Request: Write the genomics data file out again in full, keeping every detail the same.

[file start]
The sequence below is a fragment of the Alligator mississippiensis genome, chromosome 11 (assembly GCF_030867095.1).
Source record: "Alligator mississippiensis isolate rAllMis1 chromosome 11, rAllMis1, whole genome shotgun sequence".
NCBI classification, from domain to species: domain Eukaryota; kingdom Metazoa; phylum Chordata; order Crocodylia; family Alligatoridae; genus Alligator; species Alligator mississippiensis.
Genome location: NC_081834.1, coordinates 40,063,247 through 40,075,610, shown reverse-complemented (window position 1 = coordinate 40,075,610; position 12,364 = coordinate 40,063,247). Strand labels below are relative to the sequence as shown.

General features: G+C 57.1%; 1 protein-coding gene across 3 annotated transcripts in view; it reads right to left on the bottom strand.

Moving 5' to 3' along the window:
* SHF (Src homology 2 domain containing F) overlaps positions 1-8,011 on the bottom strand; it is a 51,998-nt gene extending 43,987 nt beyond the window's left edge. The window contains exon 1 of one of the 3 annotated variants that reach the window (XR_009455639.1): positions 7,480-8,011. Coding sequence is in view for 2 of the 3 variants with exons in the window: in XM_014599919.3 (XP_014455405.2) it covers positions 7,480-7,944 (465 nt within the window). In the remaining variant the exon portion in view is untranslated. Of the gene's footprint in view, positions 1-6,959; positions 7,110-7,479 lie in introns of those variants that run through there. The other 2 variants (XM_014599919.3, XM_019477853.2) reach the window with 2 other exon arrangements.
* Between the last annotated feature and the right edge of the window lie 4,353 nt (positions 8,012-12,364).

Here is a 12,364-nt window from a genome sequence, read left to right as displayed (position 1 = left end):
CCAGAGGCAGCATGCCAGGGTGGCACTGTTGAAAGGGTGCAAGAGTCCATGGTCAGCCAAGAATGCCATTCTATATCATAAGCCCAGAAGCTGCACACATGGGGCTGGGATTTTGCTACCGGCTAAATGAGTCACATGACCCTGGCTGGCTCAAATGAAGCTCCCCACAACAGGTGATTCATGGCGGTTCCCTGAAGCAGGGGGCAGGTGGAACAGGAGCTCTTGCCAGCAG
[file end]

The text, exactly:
The sequence below is a fragment of the Alligator mississippiensis genome, chromosome 11 (assembly GCF_030867095.1).
Source record: "Alligator mississippiensis isolate rAllMis1 chromosome 11, rAllMis1, whole genome shotgun sequence".
NCBI classification, from domain to species: domain Eukaryota; kingdom Metazoa; phylum Chordata; order Crocodylia; family Alligatoridae; genus Alligator; species Alligator mississippiensis.
Genome location: NC_081834.1, coordinates 40,063,247 through 40,075,610, shown reverse-complemented (window position 1 = coordinate 40,075,610; position 12,364 = coordinate 40,063,247). Strand labels below are relative to the sequence as shown.

General features: G+C 57.1%; 1 protein-coding gene across 3 annotated transcripts in view; it reads right to left on the bottom strand.

Moving 5' to 3' along the window:
* SHF (Src homology 2 domain containing F) overlaps positions 1-8,011 on the bottom strand; it is a 51,998-nt gene extending 43,987 nt beyond the window's left edge. The window contains exon 1 of one of the 3 annotated variants that reach the window (XR_009455639.1): positions 7,480-8,011. Coding sequence is in view for 2 of the 3 variants with exons in the window: in XM_014599919.3 (XP_014455405.2) it covers positions 7,480-7,944 (465 nt within the window). In the remaining variant the exon portion in view is untranslated. Of the gene's footprint in view, positions 1-6,959; positions 7,110-7,479 lie in introns of those variants that run through there. The other 2 variants (XM_014599919.3, XM_019477853.2) reach the window with 2 other exon arrangements.
* Between the last annotated feature and the right edge of the window lie 4,353 nt (positions 8,012-12,364).

Here is a 12,364-nt window from a genome sequence, read left to right as displayed (position 1 = left end):
CCAGAGGCAGCATGCCAGGGTGGCACTGTTGAAAGGGTGCAAGAGTCCATGGTCAGCCAAGAATGCCATTCTATATCATAAGCCCAGAAGCTGCACACATGGGGCTGGGATTTTGCTACCGGCTAAATGAGTCACATGACCCTGGCTGGCTCAAATGAAGCTCCCCACAACAGGTGATTCATGGCGGTTCCCTGAAGCAGGGGGCAGGTGGAACAGGAGCTCTTGCCAGCAG